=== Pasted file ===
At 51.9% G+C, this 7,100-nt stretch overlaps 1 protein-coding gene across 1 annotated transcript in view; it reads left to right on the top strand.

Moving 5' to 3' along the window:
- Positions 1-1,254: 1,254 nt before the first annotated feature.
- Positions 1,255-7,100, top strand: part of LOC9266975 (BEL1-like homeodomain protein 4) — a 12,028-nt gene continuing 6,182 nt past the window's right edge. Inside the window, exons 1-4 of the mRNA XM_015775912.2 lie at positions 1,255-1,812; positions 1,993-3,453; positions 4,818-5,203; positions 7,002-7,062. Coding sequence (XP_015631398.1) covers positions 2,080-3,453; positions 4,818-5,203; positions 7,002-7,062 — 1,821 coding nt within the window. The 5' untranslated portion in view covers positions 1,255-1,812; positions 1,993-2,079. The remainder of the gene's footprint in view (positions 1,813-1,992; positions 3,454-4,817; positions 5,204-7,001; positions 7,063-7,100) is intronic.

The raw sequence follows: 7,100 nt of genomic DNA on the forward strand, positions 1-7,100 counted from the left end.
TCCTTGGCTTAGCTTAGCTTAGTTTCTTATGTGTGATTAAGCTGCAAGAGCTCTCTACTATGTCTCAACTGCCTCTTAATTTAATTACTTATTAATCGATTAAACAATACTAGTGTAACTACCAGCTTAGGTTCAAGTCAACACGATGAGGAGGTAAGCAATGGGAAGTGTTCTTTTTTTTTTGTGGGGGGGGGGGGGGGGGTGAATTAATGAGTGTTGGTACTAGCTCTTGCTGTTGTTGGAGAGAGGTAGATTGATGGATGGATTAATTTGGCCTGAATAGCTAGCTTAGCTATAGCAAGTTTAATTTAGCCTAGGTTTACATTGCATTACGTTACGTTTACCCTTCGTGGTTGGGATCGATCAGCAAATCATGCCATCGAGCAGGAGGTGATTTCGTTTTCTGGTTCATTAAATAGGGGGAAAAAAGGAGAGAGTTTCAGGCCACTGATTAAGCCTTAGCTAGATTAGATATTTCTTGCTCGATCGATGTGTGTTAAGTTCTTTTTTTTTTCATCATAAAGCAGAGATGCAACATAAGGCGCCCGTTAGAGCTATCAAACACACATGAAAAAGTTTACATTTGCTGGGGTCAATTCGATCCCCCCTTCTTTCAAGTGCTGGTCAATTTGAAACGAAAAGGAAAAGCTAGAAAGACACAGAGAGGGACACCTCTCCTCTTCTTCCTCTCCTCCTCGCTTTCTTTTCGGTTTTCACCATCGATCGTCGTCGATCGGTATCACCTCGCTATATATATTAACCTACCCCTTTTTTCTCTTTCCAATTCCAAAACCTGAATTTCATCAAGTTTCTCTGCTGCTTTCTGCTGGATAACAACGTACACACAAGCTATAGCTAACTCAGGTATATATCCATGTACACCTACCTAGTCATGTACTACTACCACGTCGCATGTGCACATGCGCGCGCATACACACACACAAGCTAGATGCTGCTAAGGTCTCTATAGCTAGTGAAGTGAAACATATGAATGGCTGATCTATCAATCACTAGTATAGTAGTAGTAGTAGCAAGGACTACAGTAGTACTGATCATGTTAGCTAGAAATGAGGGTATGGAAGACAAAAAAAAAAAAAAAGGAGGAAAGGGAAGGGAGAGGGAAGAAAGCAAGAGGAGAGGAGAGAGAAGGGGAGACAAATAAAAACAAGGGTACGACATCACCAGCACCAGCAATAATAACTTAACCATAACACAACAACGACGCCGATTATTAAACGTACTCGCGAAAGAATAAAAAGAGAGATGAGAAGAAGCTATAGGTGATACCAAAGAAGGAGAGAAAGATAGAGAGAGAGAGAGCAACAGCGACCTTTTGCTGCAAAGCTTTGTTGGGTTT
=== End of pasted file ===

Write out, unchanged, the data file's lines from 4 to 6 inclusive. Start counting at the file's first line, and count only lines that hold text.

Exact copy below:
- Positions 1,255-7,100, top strand: part of LOC9266975 (BEL1-like homeodomain protein 4) — a 12,028-nt gene continuing 6,182 nt past the window's right edge. Inside the window, exons 1-4 of the mRNA XM_015775912.2 lie at positions 1,255-1,812; positions 1,993-3,453; positions 4,818-5,203; positions 7,002-7,062. Coding sequence (XP_015631398.1) covers positions 2,080-3,453; positions 4,818-5,203; positions 7,002-7,062 — 1,821 coding nt within the window. The 5' untranslated portion in view covers positions 1,255-1,812; positions 1,993-2,079. The remainder of the gene's footprint in view (positions 1,813-1,992; positions 3,454-4,817; positions 5,204-7,001; positions 7,063-7,100) is intronic.

The raw sequence follows: 7,100 nt of genomic DNA on the forward strand, positions 1-7,100 counted from the left end.
TCCTTGGCTTAGCTTAGCTTAGTTTCTTATGTGTGATTAAGCTGCAAGAGCTCTCTACTATGTCTCAACTGCCTCTTAATTTAATTACTTATTAATCGATTAAACAATACTAGTGTAACTACCAGCTTAGGTTCAAGTCAACACGATGAGGAGGTAAGCAATGGGAAGTGTTCTTTTTTTTTTGTGGGGGGGGGGGGGGGGGTGAATTAATGAGTGTTGGTACTAGCTCTTGCTGTTGTTGGAGAGAGGTAGATTGATGGATGGATTAATTTGGCCTGAATAGCTAGCTTAGCTATAGCAAGTTTAATTTAGCCTAGGTTTACATTGCATTACGTTACGTTTACCCTTCGTGGTTGGGATCGATCAGCAAATCATGCCATCGAGCAGGAGGTGATTTCGTTTTCTGGTTCATTAAATAGGGGGAAAAAAGGAGAGAGTTTCAGGCCACTGATTAAGCCTTAGCTAGATTAGATATTTCTTGCTCGATCGATGTGTGTTAAGTTCTTTTTTTTTTCATCATAAAGCAGAGATGCAACATAAGGCGCCCGTTAGAGCTATCAAACACACATGAAAAAGTTTACATTTGCTGGGGTCAATTCGATCCCCCCTTCTTTCAAGTGCTGGTCAATTTGAAACGAAAAGGAAAAGCTAGAAAGACACAGAGAGGGACACCTCTCCTCTTCTTCCTCTCCTCCTCGCTTTCTTTTCGGTTTTCACCATCGATCGTCGTCGATCGGTATCACCTCGCTATATATATTAACCTACCCCTTTTTTCTCTTTCCAATTCCAAAACCTGAATTTCATCAAGTTTCTCTGCTGCTTTCTGCTGGATAACAACGTACACACAAGCTATAGCTAACTCAGGTATATATCCATGTACACCTACCTAGTCATGTACTACTACCACGTCGCATGTGCACATGCGCGCGCATACACACACACAAGCTAGATGCTGCTAAGGTCTCTATAGCTAGTGAAGTGAAACATATGAATGGCTGATCTATCAATCACTAGTATAGTAGTAGTAGTAGCAAGGACTACAGTAGTACTGATCATGTTAGCTAGAAATGAGGGTATGGAAGACAAAAAAAAAAAAAAAGGAGGAAAGGGAAGGGAGAGGGAAGAAAGCAAGAGGAGAGGAGAGAGAAGGGGAGACAAATAAAAACAAGGGTACGACATCACCAGCACCAGCAATAATAACTTAACCATAACACAACAACGACGCCGATTATTAAACGTACTCGCGAAAGAATAAAAAGAGAGATGAGAAGAAGCTATAGGTGATACCAAAGAAGGAGAGAAAGATAGAGAGAGAGAGAGCAACAGCGACCTTTTGCTGCAAAGCTTTGTTGGGTTT